How To Make Jerky

By Cole Daniels

Venison makes tasty jerkySome people just don't like the taste of wild game. I have a few recipes for top notch venison & waterfowl, but at the end of the season I seem to have an endless supply of meat. My wife will only eat so much of it and I don't put a ton of effort into cooking for myself. One of my favorite ways to utilize the bounty of my seasons is by making jerky. Goose jerky, duck jerky, turkey jerky, venison jerky... they are all tasty ways to celebrate hunting season all year long. People don't realize how easy it is to make your own jerky.

Preparation
To make ground jerky, simply take your meat and run it through a meat grinder. Hand grinders are very inexpensive and for small jobs like making jerky or just making a few packages of burger, they are more than adequate. After the meat is ground, it's time to mix in the seasonings. Again, there are meat mixers on the market but for making jerky hand mixing in a bowl will work just fine.

I prefer steak jerky. For sliced or steak style jerky, you'll need large pieces of meat. The leaner the better since most of the "gamey" taste is derived from the fat. Goose breasts & chunks of a deer's hind quarters work really well for making jerky. Use a filet knife to slice meat into ¼-inch thick strips. You want the strips thin, but wide the other way. I usually cut the strips about an inch wide. Keep in mind the meat will shrink considerably during dehydration. Once the meat is cut, place it in a plastic bag with your preferred seasonings and shake the meat and seasonings together. It's also a good idea to rub the seasoning in. With the mixture in a bag, your hands will stay clean through this process.

Seasonings
There are a wide variety of jerky seasoning mixes available for purchase from sporting goods stores or online. The flavors offered are wide ranging from peppered to cajun, to teriyaki. Some prefer to make their own seasoning with spices, garlic, soy sauce, wine, salad dressing, Worcestershire sauce, or Tabasco sauce. If you are making steak style jerky, I like to let the meat marinate over night before dehydrating. Italian dressing is one of my favorite marinades.

Dehydrating
Before dehydrating, spread the meat out on a pan or grate, depending on the equipment used. For steak style jerky, simply lay the meat out flat with a little room between pieces for circulation. For ground jerky, a jerky gun makes preparation fast, easy, and clean. Stuff the gun with your meat & seasoning mixture and lay the strips down in the size you prefer.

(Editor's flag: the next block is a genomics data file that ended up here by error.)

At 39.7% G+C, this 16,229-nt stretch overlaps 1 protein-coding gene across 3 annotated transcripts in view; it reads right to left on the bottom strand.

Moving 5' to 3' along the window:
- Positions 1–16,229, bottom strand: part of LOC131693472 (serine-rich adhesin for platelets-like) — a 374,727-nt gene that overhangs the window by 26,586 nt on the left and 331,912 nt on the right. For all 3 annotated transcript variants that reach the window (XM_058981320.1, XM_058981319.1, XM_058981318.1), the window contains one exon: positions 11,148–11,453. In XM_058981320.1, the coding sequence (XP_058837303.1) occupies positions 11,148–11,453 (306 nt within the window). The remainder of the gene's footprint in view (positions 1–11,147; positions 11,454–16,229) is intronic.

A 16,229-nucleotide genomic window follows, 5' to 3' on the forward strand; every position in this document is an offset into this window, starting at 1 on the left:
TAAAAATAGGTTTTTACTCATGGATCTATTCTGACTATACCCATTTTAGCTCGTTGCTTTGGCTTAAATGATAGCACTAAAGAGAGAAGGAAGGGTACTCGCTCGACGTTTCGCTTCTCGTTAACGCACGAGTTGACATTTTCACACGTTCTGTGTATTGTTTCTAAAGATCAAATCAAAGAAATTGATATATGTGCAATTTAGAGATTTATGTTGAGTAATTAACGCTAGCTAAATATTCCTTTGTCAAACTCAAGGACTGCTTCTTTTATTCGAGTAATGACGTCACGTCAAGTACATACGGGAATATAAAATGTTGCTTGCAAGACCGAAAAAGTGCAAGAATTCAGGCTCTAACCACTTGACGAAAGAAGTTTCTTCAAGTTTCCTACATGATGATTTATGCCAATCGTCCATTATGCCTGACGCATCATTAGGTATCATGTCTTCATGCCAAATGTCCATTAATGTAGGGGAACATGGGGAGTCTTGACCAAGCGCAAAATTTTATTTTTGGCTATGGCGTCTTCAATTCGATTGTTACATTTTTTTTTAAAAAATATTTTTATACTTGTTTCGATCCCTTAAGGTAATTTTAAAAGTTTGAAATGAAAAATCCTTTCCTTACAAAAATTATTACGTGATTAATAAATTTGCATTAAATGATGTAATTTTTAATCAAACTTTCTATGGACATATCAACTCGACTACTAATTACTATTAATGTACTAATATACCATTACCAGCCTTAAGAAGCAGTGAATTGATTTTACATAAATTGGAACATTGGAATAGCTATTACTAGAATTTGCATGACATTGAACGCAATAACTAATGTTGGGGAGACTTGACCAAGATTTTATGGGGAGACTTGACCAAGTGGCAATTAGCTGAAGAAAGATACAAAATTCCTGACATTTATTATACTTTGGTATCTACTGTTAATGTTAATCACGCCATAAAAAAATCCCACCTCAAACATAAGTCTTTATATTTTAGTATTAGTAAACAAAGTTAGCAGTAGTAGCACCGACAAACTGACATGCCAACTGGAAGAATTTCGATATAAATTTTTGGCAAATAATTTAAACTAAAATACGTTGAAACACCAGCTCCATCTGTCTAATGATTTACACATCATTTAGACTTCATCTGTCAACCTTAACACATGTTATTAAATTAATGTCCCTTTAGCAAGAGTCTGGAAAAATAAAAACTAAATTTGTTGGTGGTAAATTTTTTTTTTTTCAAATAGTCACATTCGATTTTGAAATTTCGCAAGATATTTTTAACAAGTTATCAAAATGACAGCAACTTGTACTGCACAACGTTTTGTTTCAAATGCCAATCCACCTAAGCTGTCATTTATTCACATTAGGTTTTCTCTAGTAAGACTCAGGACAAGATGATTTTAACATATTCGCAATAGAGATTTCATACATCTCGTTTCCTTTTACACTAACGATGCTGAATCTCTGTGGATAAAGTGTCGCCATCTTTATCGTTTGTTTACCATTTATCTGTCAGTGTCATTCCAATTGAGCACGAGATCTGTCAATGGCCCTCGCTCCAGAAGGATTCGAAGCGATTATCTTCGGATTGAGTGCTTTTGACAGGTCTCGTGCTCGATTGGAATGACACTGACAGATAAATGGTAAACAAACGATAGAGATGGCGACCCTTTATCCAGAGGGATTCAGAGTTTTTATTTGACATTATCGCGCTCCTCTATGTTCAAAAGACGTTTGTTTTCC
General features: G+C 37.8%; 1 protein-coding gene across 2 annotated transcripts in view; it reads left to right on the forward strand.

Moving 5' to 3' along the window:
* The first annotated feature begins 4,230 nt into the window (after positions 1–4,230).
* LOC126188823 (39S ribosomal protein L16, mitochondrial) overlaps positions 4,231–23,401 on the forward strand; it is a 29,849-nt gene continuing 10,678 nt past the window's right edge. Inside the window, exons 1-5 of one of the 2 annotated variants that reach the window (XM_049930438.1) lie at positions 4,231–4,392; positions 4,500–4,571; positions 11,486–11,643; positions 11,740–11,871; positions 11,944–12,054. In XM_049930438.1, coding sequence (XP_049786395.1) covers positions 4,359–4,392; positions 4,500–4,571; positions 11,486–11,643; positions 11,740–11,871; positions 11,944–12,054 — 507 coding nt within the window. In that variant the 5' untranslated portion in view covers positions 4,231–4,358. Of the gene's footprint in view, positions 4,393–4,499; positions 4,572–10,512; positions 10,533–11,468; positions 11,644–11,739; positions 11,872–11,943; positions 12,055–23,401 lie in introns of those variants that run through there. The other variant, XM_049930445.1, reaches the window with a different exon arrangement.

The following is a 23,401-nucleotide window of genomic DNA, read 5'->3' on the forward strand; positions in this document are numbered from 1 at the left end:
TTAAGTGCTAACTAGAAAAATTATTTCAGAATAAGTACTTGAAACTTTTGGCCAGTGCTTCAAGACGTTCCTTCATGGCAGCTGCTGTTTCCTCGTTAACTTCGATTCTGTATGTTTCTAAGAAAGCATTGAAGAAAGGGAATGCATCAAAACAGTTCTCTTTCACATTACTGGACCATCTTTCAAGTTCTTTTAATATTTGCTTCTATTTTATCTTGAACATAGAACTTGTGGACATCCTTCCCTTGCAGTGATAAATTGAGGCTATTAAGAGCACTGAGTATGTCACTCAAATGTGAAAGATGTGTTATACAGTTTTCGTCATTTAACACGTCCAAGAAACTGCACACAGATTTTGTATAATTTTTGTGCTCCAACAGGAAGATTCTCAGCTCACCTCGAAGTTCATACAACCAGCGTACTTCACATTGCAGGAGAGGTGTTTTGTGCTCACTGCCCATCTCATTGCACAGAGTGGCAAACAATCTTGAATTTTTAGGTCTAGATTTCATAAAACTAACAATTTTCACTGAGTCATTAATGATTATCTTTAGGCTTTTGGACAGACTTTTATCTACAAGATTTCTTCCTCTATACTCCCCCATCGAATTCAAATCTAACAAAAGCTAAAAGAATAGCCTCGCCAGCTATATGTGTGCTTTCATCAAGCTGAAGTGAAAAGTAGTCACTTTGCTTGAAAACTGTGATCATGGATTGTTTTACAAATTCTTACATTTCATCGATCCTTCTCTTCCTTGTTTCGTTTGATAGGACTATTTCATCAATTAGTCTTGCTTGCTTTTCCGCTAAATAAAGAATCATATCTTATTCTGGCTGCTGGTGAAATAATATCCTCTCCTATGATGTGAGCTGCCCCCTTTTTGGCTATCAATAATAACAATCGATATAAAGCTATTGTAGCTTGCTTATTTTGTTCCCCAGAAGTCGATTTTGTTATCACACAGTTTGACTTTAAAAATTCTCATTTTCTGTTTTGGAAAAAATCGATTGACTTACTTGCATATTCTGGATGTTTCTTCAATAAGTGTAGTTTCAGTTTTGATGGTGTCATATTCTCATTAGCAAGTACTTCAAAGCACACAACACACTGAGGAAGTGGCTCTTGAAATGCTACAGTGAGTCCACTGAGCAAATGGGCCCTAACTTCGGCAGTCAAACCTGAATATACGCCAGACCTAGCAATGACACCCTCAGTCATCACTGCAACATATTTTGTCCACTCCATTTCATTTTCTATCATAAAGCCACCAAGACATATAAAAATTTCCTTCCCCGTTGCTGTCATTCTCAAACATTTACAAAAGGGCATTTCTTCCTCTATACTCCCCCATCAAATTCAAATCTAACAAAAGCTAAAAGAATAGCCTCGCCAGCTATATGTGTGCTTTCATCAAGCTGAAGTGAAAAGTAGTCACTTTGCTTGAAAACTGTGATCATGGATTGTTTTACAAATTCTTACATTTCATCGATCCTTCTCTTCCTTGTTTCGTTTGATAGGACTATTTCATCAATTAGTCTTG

There are a few ways to dehydrate jerky. Some use a smoker. Smoking adds even more flavor to the meat. Electric smokers that utilize bisquits have made smoking meat easy for anyone. Wood chips from apple, cherry, hickory, & mesquite bring a unique taste experience to jerky. For those using classic smokers with traditional chips, be sure to soak the chips in water for 24 hours before beginning the smoking process.

The conventional way to make jerky is with a food dehydrator. Once the meat is ready, you simply flip the switch and the dehydrator does the work. I recommend dehydrating for eight hours at 130 degrees, but each machine is different and everyone's taste is different. Experiment and figure out what's right for you. After a few hours, try a sample every half hour until the meat reaches your desired moisture content.

Back in my college days, I didn't want to invest in a dehydrator or smoker but still wanted to make jerky. I used my oven. Set the heat low (250 degrees) and bake on a baking rack over a cookie sheet for four hours. This method works well for instant jerky if you are in camp as well. When it's ready, the jerky is nice and warm and oftentimes it doesn't even leave the kitchen before it is gone.

Storage
If you plan to make a lot of jerky and keep it throughout the year, a vacuum sealer would be a great investment. If the jerky is stored properly in a vacuum sealed bag it will last a year or more in the freezer. Even my non-hunter friends enjoy jerky and I often bring it along to poker nights or sporting events. To dress up the packaging I make my own labels. It's pretty simple to do with photo editing software. Once your design is done, print it off on adhesive paper and you've got yourself a custom, professional look. Be sure to mark the label “Not For Sale”. Your nice looking label could cause law enforcement to believe you are trying to sell your jerky. Selling wild game meat is illegal in most states. Making the labels the same size as mailing labels will make them easy to peel when you are packaging meat.

If you plan to eat the jerky in the next week or so, just place it in a zip seal bag and keep it in the fridge. You should be able to store it at room temperature for a few days, but I like to stay on the safe side and refrigerate.

Turning your game meat to jerky is an easy, rewarding way to share your hunting season with friends and family. Jerky is a low-fat, go-anywhere snack that is sure to satisfy.

 

Meet Cole Daniels:

Cole cut his teeth hunting whitetails in Southwest Wisconsin and mulies in western states.  He also enjoys waterfowling, upland bird hunting, and fishing.  When Cole isn't pursuing game, he fits in some time to work at a major manufacturing firm as human resource manager.